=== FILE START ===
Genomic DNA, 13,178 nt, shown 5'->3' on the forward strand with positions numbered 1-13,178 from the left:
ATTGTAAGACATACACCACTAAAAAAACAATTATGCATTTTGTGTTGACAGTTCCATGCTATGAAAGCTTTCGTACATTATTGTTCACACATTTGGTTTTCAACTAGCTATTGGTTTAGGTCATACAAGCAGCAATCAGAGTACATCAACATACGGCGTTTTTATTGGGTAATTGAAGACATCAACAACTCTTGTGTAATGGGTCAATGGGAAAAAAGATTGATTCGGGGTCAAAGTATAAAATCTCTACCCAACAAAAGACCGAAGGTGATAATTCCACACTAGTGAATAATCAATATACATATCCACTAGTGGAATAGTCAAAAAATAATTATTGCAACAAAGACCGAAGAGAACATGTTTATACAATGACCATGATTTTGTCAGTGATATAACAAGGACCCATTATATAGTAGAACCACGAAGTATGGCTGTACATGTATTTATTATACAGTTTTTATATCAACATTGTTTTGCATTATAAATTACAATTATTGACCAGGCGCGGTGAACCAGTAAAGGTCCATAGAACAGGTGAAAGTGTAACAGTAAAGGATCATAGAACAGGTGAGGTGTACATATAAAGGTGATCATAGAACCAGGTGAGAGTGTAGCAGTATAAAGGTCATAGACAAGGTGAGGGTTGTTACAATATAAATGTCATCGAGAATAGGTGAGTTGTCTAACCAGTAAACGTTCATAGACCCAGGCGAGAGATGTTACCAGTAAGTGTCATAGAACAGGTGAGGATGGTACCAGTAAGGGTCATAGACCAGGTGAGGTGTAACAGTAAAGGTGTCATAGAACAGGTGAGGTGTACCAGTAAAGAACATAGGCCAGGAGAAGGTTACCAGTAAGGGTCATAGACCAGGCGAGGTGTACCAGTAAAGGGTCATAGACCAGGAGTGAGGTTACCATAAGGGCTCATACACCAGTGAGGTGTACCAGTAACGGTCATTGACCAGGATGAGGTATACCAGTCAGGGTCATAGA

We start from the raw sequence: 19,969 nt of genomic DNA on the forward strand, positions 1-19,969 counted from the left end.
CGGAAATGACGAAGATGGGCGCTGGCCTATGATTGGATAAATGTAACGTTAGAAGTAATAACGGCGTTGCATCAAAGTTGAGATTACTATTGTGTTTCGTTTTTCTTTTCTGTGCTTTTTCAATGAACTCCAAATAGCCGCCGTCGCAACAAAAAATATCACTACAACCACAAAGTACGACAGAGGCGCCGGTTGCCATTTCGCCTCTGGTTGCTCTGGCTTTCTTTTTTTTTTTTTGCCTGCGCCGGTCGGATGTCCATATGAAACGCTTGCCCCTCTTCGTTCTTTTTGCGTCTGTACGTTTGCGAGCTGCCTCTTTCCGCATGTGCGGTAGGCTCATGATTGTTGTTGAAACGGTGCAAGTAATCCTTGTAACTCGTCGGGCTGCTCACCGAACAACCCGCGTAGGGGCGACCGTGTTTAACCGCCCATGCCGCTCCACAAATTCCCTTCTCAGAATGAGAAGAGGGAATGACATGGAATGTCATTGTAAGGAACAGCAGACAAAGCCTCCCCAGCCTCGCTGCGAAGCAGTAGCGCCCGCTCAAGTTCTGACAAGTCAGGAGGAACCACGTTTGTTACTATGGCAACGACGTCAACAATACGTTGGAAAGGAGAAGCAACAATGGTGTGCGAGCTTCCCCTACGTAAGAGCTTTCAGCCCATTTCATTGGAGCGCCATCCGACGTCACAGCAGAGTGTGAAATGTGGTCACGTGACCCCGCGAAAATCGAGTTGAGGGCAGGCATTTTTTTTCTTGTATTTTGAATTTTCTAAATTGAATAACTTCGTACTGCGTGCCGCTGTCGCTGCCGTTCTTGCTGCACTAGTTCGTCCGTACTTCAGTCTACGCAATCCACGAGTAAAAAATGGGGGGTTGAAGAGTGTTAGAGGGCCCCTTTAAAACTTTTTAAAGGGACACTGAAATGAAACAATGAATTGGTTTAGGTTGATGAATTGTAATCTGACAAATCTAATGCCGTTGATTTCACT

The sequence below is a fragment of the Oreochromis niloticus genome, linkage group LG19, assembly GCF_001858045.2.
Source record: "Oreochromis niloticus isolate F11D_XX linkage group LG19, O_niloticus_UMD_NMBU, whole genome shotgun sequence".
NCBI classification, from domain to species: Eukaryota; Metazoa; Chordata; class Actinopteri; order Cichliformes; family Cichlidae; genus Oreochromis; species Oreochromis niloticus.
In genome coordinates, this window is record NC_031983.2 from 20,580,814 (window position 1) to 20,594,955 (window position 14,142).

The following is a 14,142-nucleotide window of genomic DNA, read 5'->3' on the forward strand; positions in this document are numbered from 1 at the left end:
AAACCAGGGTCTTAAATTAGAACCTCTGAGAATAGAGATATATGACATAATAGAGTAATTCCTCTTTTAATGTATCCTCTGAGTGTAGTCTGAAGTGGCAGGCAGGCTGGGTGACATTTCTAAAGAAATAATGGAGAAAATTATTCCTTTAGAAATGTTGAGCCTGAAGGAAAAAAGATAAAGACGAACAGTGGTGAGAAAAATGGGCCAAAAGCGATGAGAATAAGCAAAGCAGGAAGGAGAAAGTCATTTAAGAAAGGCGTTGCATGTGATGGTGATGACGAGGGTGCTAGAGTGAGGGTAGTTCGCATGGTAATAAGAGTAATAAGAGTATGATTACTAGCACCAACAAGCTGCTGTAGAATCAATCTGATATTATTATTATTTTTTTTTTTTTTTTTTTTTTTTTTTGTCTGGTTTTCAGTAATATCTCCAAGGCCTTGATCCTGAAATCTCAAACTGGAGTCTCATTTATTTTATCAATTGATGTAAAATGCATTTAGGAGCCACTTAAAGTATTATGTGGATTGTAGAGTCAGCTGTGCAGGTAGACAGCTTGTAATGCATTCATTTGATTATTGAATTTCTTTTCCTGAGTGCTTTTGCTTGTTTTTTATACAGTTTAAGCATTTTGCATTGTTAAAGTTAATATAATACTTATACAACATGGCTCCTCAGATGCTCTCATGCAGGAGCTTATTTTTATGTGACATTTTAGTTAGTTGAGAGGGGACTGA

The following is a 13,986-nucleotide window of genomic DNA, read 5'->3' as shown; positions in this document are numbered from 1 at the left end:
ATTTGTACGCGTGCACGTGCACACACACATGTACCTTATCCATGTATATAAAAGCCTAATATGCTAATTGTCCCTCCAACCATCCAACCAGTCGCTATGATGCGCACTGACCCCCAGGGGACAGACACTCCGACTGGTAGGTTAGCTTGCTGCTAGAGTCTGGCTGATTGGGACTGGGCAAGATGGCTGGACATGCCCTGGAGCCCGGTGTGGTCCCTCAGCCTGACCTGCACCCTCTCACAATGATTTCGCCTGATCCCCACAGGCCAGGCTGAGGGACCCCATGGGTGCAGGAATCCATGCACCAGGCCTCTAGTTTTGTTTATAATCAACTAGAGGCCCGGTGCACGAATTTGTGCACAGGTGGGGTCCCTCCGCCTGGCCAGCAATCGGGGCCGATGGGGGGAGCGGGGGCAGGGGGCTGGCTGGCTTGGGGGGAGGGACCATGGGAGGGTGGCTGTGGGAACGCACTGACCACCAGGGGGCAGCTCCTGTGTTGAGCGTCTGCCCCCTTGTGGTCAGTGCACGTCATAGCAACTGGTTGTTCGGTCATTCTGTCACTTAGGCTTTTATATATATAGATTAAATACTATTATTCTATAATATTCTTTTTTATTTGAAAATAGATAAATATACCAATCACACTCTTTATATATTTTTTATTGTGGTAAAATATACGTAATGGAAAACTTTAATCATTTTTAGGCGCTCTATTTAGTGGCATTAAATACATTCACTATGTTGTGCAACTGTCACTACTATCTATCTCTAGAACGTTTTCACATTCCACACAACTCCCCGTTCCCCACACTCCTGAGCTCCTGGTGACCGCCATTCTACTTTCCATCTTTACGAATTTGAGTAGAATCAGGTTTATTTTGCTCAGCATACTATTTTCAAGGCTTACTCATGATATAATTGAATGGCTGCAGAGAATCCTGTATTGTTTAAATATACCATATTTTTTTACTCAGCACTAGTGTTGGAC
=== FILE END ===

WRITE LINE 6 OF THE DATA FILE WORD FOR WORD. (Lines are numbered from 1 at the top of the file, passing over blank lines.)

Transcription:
Source record: "Oreochromis niloticus isolate F11D_XX linkage group LG19, O_niloticus_UMD_NMBU, whole genome shotgun sequence".